HIV/AIDS is a virus that targets the immune system; it essentially attacks and breaks down the immune system making it much weaker and unable to fight off other infection. Many of the illness and death attributed to HIV/AIDS actually come from other viruses and infection such as pneumonia and shingles. The immune system at that point is so weak from the HIV/AIDS virus that it is very vulnerable and unable to amount a proper defense, letting the infection take over the body.
Both of these conditions can lead to exhaustion, fatigue, and inability to perform regular tasks, mental conditions including depression, anxiety, increased stress and body image issues.
There has been inconsistent research in regards to specific benefits to exercise for people with HIV/AIDS but as more studies are being done we are constantly learning new information on how exercise can supplement a treatment program.
Exercise also helps you strengthen and maintain a strong immune system, through the constant engagement of your body’s system it can help fight off bacterial and viral infections.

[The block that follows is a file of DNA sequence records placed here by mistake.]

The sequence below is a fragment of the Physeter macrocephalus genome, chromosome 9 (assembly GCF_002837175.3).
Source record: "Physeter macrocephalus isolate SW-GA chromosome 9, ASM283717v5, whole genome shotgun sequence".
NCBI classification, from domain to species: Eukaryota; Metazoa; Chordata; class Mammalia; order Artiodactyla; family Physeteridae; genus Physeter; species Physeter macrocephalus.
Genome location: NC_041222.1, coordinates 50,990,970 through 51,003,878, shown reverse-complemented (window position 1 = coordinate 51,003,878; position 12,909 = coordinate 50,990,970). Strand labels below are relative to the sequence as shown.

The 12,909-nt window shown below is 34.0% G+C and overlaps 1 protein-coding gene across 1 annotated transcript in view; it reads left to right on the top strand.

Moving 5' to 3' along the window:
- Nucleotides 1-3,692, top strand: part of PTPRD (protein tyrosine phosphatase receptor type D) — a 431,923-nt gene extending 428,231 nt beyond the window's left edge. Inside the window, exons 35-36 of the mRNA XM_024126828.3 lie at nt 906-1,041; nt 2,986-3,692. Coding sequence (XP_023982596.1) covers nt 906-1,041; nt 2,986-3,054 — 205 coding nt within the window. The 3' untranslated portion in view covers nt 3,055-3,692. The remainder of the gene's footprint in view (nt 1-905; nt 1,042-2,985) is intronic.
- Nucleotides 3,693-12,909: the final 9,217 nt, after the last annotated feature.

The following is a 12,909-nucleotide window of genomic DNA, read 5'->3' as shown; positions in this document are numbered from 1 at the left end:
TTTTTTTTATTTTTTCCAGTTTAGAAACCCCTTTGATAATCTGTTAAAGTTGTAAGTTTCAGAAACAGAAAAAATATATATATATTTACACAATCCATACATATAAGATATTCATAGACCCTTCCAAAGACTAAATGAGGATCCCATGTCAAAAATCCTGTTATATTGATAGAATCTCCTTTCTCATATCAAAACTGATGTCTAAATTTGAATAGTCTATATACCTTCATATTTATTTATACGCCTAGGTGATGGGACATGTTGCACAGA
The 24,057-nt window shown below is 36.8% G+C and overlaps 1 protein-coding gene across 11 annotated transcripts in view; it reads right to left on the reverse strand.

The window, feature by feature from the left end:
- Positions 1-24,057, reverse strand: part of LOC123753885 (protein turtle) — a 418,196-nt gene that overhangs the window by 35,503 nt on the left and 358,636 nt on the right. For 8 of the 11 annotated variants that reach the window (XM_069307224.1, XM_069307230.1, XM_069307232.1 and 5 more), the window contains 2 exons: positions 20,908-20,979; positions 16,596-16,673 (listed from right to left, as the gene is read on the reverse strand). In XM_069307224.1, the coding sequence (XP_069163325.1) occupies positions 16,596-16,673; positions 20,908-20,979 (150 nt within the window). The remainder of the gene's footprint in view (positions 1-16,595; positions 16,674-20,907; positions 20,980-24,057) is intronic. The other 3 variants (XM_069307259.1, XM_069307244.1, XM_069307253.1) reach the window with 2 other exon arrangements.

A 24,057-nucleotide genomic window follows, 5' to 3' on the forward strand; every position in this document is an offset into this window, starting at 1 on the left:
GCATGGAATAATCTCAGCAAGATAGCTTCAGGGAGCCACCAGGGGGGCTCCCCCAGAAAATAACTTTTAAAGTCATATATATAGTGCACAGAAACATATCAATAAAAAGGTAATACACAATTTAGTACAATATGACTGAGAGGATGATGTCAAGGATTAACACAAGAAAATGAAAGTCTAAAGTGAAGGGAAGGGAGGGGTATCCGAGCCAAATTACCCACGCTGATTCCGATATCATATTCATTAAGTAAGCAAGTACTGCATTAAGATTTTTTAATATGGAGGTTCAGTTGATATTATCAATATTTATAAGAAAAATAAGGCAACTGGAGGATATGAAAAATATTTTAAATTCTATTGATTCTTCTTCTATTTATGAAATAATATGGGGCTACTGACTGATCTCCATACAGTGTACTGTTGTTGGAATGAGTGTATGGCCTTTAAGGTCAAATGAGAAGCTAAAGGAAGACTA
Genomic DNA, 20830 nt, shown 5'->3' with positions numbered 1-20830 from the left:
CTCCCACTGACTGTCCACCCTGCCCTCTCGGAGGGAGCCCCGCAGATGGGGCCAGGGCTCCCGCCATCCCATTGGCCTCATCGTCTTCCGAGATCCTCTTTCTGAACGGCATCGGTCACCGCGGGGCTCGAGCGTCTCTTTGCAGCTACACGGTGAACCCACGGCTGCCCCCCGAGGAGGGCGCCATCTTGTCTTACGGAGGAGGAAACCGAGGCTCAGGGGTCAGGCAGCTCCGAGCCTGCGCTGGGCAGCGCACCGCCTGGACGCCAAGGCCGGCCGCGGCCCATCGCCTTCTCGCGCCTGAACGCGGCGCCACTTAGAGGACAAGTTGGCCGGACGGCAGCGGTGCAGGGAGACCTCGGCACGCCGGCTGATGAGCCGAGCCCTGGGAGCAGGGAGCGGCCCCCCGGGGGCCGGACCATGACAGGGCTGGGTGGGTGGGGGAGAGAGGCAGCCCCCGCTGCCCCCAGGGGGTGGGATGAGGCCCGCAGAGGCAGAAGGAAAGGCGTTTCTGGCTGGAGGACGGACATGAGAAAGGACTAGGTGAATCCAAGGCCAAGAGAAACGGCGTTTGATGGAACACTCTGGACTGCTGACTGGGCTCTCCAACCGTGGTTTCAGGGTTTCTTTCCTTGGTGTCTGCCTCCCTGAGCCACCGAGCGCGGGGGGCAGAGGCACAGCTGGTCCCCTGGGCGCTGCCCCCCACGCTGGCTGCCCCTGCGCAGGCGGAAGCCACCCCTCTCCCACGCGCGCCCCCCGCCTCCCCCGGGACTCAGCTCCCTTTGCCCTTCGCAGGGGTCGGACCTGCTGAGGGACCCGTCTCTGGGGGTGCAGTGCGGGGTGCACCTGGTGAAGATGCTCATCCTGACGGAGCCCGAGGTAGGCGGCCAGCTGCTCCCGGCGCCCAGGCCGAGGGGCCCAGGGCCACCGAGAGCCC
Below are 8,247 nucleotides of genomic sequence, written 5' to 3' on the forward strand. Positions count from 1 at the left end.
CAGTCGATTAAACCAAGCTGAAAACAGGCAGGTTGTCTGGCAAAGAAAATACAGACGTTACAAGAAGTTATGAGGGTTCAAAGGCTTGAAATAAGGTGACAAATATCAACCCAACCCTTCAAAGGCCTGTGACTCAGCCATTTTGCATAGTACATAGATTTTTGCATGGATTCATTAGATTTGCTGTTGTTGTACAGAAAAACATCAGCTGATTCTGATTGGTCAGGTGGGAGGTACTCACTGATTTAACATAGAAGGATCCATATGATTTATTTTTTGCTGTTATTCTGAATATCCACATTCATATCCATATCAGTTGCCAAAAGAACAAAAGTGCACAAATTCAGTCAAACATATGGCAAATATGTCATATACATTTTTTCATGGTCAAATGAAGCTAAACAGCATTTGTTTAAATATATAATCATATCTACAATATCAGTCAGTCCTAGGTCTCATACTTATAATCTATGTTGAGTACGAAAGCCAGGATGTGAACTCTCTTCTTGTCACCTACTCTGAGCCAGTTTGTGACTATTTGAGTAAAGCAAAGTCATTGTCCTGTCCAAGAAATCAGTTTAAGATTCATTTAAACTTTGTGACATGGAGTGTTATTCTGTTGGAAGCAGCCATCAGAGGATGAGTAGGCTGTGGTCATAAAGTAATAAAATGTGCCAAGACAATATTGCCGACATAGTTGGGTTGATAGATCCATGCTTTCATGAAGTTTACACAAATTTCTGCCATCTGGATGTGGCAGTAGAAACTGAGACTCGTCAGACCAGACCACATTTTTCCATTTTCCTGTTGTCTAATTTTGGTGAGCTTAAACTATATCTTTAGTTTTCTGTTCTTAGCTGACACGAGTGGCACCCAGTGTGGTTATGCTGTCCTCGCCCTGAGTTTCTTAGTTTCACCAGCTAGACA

Core training, speed, agility, and flexibility training are also very important, as they will improve your balance, coordination and flexibility. Helping your body to become more functional, better able to hold yourself in unstable environments as well as always keep your mind sharp and focused to better able to respond at the task at hand. Check out different programs including yoga, Pilates and Zumba are great ways to keep your core and mind engaged.
Exercise also has a wide variety of mental and psychological benefits. Living with HIV/AIDS can be just as hard on the mind as it is on the body. The two are connected to each other and maintaining a healthy mind is just as important as maintain a healthy body. Depression, self esteem and confidence issues as well as stress and eating disorders are all common issues people have, not only that but also the medications and treatments often have many side effects that play host to many of these conditions. Elle Woods from Legally Blonde said it best, “Exercises releases endorphins, endorphins make you happy, happy people just don’t shoot their husbands.” Indeed this is true; exercise will lead to the release of serotonin and dopamine, which are the two neurotransmitters in the body responsible for pleasure. These neurotransmitters can affect everything from mood, to overall physical health and quality of life. Helping you feel stronger, happier and more fulfilled.